Apr 22

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In this seventh article on “Hermeneutics,” we are calling attention to basic Hermeneutics. For instance, if you were to read a letter with these words: “I will give you a million dollars;” does it mean that “you” will receive from “me” a million dollars? Sounds simple, does it not?
The first thing “you” need to do is locate the antecedent to the pronoun “I;” as the writer is unknown, unless his name appears on the letter. In this case, the first thing you would do is learn who wrote the letter. One thing for sure, you would know without much effort, the writer of the letter is not the “me,” for I do not have a million dollars! So, you would look at the address or name of the writer on the letter. Let us take “The Second Letter of Peter;” it starts with these words: “Simon Peter, a servant and an apostle of Jesus Christ, …” (2 Pet. 1:1). Now we know the writer and his name is “Simon Peter,” but we also know more, he is “an apostle of Jesus Christ.” Now, here is something you may not have thought of that is in “Hermeneutics 101;” the “apostles” used a plural, at times when writing. For instance, in the third verse Peter wrote: “According as his divine power hath given unto us all things that pertain unto life and godliness, through the knowledge of him that hath called us to glory and virtue;…” Who is the “us” in this verse? It is a case where Peter, an apostle of Christ, used the plural pronoun “us” to refer to a group and in this case, it refers to the apostles as a group! Therefore, the “us” in the words: “According as his divine power hath given unto us all things that pertain unto life and godliness, through the knowledge of him that hath called us to glory and virtue: …;” the “us” is referring to the apostles as a group or class.
Now, let us turn our attention to verse four: “Whereby are given unto us exceeding great and precious promises: …” (verse 4). The pronoun “us” continues to be the apostles as a group! Jesus made the promise, “Howbeit when he, the Spirit of truth, is come, he will guide you into all truth: …” (John 16:13). The pronoun “you” is here the same as the pronoun “us” in Second Peter! The apostles were a group, unlike any other; and when Peter writes of the: “exceeding great and precious promises;” he is pointing to the fulfilling of the promise given to the apostles and not to you and me! Allow me to point out, that in the commentary of the beloved Guy N. Woods, it appears he failed to notice the pronouns; as he Wrote: “It is through the glory and the virture mentioned in the preceding verse that these precious and exceeding great promises have been vouchsafed to man.” He has the “exceeding great and precious promises” going to “man” in general, as he continued to write: “The promises are precious because of what they mean to the human soul.” If not to mankind in general, then, to Christians and this is just not the case! Why brother Woods failed to notice the change in pronouns, I do not know! However, before you fall out of your seat, let us read Peter’s next word: “that.” Peter used the Greek “hina” which is used to express: “in order that (denoting the purpose or the result)” (Strong G2443). So, what was the result of the apostles being guided “into all truth?” It was “that ye;” and Peter identifies who the pronoun “ye” are, as he wrote in the opening verse: “to them that have obtained like precious faith with us through the righteousness of God and our Saviour Jesus Christ;” and by implication, it reaches to all who are the same in our day! Even in his opening statement, Peter makes a difference between “them” and “us!” The pronoun “them” in verse one refers to the same as the “ye” in verse four and so it is with the pronoun “us,” being a different group from “them,” and the “us” is the apostles of Christ!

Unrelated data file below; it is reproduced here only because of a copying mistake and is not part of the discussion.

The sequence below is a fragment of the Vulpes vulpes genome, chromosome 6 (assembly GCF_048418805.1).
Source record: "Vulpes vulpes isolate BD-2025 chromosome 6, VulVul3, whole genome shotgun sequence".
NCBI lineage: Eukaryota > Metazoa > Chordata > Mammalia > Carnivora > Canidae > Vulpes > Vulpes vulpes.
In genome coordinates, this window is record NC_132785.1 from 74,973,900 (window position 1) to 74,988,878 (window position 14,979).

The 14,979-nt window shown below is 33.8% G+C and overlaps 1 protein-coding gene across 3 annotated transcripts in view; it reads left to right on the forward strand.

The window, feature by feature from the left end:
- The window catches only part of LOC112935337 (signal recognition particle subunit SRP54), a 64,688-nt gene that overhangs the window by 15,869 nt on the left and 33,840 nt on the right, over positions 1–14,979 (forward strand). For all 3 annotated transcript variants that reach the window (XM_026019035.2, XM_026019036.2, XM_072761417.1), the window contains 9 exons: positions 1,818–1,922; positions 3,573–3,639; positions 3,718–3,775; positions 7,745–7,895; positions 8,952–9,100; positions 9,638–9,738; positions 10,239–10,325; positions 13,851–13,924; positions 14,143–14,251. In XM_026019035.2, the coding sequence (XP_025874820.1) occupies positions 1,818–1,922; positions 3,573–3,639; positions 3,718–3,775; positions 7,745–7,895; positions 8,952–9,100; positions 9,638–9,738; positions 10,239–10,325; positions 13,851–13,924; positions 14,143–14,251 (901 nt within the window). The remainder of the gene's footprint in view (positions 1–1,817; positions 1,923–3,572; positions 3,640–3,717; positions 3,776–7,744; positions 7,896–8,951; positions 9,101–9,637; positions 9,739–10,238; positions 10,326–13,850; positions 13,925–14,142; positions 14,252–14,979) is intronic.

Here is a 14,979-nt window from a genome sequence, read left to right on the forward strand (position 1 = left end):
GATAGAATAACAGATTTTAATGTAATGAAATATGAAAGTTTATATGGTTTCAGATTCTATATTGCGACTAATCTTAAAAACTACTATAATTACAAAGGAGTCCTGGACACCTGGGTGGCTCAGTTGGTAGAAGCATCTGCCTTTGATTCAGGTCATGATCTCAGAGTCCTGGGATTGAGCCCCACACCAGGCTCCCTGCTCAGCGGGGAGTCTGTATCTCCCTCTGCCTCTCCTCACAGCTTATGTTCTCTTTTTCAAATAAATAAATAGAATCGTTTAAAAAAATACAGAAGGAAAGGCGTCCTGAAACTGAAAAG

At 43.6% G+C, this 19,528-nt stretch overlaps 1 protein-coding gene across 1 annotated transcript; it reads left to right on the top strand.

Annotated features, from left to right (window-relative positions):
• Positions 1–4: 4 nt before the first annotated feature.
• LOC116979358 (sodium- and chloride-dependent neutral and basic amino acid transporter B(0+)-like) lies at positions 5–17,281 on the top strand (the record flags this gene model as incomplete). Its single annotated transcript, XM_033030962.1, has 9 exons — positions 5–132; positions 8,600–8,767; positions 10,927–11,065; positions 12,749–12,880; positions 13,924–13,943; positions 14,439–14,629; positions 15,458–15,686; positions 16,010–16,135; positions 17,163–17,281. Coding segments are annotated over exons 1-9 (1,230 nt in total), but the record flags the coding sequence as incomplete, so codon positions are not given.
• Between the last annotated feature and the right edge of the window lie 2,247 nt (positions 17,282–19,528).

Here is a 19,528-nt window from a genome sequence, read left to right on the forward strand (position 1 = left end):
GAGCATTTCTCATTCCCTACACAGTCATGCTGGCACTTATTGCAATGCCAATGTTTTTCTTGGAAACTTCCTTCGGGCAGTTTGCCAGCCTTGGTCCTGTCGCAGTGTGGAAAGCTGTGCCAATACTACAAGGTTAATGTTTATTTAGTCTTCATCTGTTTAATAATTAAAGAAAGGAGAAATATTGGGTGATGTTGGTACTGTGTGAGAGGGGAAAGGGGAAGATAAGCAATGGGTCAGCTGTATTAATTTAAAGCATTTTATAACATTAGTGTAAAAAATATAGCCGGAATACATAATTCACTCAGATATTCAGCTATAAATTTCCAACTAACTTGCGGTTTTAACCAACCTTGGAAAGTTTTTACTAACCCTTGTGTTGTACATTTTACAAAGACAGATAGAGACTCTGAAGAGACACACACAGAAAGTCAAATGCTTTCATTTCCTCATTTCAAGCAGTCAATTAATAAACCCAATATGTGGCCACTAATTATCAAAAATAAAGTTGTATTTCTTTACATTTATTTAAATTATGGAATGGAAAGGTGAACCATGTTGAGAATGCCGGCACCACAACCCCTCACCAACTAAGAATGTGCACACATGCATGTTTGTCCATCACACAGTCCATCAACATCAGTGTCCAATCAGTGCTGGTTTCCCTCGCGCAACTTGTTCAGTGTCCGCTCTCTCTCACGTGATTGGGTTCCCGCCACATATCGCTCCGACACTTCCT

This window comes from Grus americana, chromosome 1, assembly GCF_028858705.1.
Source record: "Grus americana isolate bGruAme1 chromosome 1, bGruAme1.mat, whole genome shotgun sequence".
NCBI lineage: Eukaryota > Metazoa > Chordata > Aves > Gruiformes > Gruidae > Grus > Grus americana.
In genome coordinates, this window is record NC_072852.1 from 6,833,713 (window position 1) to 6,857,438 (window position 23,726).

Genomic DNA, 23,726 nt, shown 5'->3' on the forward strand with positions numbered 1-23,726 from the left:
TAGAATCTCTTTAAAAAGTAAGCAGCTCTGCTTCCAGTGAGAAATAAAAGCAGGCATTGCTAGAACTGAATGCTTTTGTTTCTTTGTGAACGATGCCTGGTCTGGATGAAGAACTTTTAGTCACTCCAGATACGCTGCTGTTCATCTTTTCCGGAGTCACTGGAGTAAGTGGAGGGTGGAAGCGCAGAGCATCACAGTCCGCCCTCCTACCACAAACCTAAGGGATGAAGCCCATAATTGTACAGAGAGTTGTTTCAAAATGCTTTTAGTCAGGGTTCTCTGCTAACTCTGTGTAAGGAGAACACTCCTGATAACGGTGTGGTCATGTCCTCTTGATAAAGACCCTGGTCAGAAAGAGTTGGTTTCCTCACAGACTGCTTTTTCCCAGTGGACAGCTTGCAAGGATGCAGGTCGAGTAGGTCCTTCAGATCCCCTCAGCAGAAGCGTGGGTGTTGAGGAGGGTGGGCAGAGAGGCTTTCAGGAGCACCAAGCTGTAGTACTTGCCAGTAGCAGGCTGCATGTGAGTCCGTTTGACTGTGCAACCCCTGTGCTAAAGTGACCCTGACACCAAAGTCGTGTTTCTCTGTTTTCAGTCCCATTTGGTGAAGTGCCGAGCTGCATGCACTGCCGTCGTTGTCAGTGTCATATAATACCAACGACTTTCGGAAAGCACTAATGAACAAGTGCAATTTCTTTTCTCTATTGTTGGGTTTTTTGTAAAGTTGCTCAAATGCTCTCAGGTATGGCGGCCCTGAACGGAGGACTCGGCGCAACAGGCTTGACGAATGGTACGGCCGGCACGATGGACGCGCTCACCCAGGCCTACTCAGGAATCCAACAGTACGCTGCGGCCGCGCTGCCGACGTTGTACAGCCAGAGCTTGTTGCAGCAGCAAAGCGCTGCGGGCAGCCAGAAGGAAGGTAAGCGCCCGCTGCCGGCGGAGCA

With the above understanding in mind, let us read on as Peter wrote: “that by these (The “exceeding great and precious promises,” given to the apostles, frw) ye might be partakers of the divine nature.” Once more let me ask: Why were the apostles guided “into all truth,” or why were they given the “exceeding great and precious promises?” Peter answers: “that by these ye (By extension, you and I) might be partakers of the divine nature, having escaped the corruption that is in the world through lust.” In “Hermeneutics 101,” we are required to notice, who the pronouns refer to! A failure to do so, may and often does cause us to reach a false conclusion! We must always: “Study to shew thyself approved unto God, a workman that needeth not to be ashamed, rightly dividing the word of truth” (2 Tim. 2:15).
Here is the question: Are you, as you read the inspired word of God, always “rightly dividing the word of truth?” No, if we fail to notice and identify the pronouns and who they refer to!

Frank R. Williams

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